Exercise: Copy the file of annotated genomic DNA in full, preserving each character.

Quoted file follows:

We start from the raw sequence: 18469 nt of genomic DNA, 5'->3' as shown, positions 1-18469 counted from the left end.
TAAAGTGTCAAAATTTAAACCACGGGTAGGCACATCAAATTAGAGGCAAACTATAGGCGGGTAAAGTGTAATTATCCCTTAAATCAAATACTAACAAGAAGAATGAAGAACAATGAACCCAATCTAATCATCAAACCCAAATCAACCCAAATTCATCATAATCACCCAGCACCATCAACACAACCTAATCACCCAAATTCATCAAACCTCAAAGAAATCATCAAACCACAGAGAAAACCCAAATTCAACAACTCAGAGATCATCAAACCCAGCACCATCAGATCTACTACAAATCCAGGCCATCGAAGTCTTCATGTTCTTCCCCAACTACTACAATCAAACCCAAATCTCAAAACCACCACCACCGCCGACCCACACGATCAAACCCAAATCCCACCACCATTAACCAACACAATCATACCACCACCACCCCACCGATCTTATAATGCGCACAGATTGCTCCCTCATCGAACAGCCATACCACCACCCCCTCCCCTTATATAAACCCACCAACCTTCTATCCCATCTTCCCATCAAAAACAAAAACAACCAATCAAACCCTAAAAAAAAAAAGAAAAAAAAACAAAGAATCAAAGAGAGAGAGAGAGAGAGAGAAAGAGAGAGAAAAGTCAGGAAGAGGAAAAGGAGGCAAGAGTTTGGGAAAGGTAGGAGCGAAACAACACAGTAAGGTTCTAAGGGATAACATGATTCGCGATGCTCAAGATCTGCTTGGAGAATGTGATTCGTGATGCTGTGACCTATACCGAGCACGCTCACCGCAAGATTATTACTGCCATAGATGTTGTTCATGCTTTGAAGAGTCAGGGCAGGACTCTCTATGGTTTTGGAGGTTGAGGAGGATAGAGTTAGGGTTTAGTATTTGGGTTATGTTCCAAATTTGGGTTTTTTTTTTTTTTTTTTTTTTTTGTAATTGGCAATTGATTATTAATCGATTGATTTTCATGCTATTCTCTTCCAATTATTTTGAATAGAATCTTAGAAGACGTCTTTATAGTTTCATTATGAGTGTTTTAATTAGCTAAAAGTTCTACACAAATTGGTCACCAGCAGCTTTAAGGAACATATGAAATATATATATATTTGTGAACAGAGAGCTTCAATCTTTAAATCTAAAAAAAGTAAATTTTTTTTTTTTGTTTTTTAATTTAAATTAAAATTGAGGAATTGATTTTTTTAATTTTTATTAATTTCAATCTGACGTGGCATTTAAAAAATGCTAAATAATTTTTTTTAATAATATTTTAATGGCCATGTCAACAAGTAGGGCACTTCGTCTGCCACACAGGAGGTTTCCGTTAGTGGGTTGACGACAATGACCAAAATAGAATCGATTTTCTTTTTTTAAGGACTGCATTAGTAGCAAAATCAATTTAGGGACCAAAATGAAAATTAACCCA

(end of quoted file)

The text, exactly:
We start from the raw sequence: 18469 nt of genomic DNA, 5'->3' as shown, positions 1-18469 counted from the left end.
TAAAGTGTCAAAATTTAAACCACGGGTAGGCACATCAAATTAGAGGCAAACTATAGGCGGGTAAAGTGTAATTATCCCTTAAATCAAATACTAACAAGAAGAATGAAGAACAATGAACCCAATCTAATCATCAAACCCAAATCAACCCAAATTCATCATAATCACCCAGCACCATCAACACAACCTAATCACCCAAATTCATCAAACCTCAAAGAAATCATCAAACCACAGAGAAAACCCAAATTCAACAACTCAGAGATCATCAAACCCAGCACCATCAGATCTACTACAAATCCAGGCCATCGAAGTCTTCATGTTCTTCCCCAACTACTACAATCAAACCCAAATCTCAAAACCACCACCACCGCCGACCCACACGATCAAACCCAAATCCCACCACCATTAACCAACACAATCATACCACCACCACCCCACCGATCTTATAATGCGCACAGATTGCTCCCTCATCGAACAGCCATACCACCACCCCCTCCCCTTATATAAACCCACCAACCTTCTATCCCATCTTCCCATCAAAAACAAAAACAACCAATCAAACCCTAAAAAAAAAAAGAAAAAAAAACAAAGAATCAAAGAGAGAGAGAGAGAGAGAGAAAGAGAGAGAAAAGTCAGGAAGAGGAAAAGGAGGCAAGAGTTTGGGAAAGGTAGGAGCGAAACAACACAGTAAGGTTCTAAGGGATAACATGATTCGCGATGCTCAAGATCTGCTTGGAGAATGTGATTCGTGATGCTGTGACCTATACCGAGCACGCTCACCGCAAGATTATTACTGCCATAGATGTTGTTCATGCTTTGAAGAGTCAGGGCAGGACTCTCTATGGTTTTGGAGGTTGAGGAGGATAGAGTTAGGGTTTAGTATTTGGGTTATGTTCCAAATTTGGGTTTTTTTTTTTTTTTTTTTTTTTTGTAATTGGCAATTGATTATTAATCGATTGATTTTCATGCTATTCTCTTCCAATTATTTTGAATAGAATCTTAGAAGACGTCTTTATAGTTTCATTATGAGTGTTTTAATTAGCTAAAAGTTCTACACAAATTGGTCACCAGCAGCTTTAAGGAACATATGAAATATATATATATTTGTGAACAGAGAGCTTCAATCTTTAAATCTAAAAAAAGTAAATTTTTTTTTTTTGTTTTTTAATTTAAATTAAAATTGAGGAATTGATTTTTTTAATTTTTATTAATTTCAATCTGACGTGGCATTTAAAAAATGCTAAATAATTTTTTTTAATAATATTTTAATGGCCATGTCAACAAGTAGGGCACTTCGTCTGCCACACAGGAGGTTTCCGTTAGTGGGTTGACGACAATGACCAAAATAGAATCGATTTTCTTTTTTTAAGGACTGCATTAGTAGCAAAATCAATTTAGGGACCAAAATGAAAATTAACCCA